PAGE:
Aggressive Thyroid Malignancies Tested for Somatostatin Receptors
Posted: Monday, November 26, 2018
Utilizing cultured cells of follicular and anaplastic thyroid malignancies, and capillary immunoblotting and reverse transcription polymerase chain reaction techniques, a research team determined that the somatostatin receptors (SSTRs) of these aggressive thyroid cancers are “a relevant and promising drug target,” despite previous limited and conflicting evidence. The investigators, led by Renata Jaskula-Sztul, PhD, of San Juan Bautista School of Medicine, Caguas, Puerto Rico, published their work in the journal Surgery.
The investigators established that cells in both malignancies expressed SSTR1, SSTR2, SSTR3, and SSTR5. They then treated the cells with the somatostatin analogs octreotide, pasireotride (SOM230), and KE-108 for 48 hours; SOM230 and KE-108 “exhibited the best antiproliferative activity among these de-differentiated thyroid cancer cell lines,” they wrote. “Octreotide was seemingly ineffective in [these] lines, [but] we cannot rule out its potential therapeutic efficacy.”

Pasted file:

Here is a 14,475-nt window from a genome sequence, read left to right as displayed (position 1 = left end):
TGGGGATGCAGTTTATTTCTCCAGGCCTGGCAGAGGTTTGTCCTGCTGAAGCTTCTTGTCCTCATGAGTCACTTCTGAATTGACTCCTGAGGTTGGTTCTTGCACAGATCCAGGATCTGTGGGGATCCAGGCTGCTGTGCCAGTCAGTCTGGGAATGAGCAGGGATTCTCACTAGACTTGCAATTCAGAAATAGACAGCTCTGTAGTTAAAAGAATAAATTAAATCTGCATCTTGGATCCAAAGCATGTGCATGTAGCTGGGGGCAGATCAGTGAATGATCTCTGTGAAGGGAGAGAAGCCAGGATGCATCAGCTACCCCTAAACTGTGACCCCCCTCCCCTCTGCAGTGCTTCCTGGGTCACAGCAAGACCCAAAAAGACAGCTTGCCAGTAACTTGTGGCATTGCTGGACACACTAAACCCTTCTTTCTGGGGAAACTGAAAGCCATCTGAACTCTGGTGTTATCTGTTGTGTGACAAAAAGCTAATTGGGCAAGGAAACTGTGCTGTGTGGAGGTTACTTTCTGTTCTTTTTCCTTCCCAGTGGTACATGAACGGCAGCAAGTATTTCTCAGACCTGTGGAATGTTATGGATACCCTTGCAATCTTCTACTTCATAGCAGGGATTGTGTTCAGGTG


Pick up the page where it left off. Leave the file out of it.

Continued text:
A clear need exists for more effective treatments for nonmedullary follicular and anaplastic thyroid cancers. “Although it is uncommon, follicular thyroid cancer has a greater rate of distant metastasis (29%) and can ultimately lead to death (17%) compared to papillary thyroid cancer (9% and 8%),” another nonmedullary variant, noted the authors. “Anaplastic thyroid cancer is the least common of all thyroid carcinomas (< 1%) [but] accounts for about 40% of thyroid cancer deaths…. Current aggressive, multimodal therapies fail to improve [its 5-year] survival rate.”
Continued characterization of SSTR expression “will permit a tailored, targeted therapy using radiolabeled peptides and improve patient survival rates,” predicted Dr. Jaskula-Sztul and colleagues.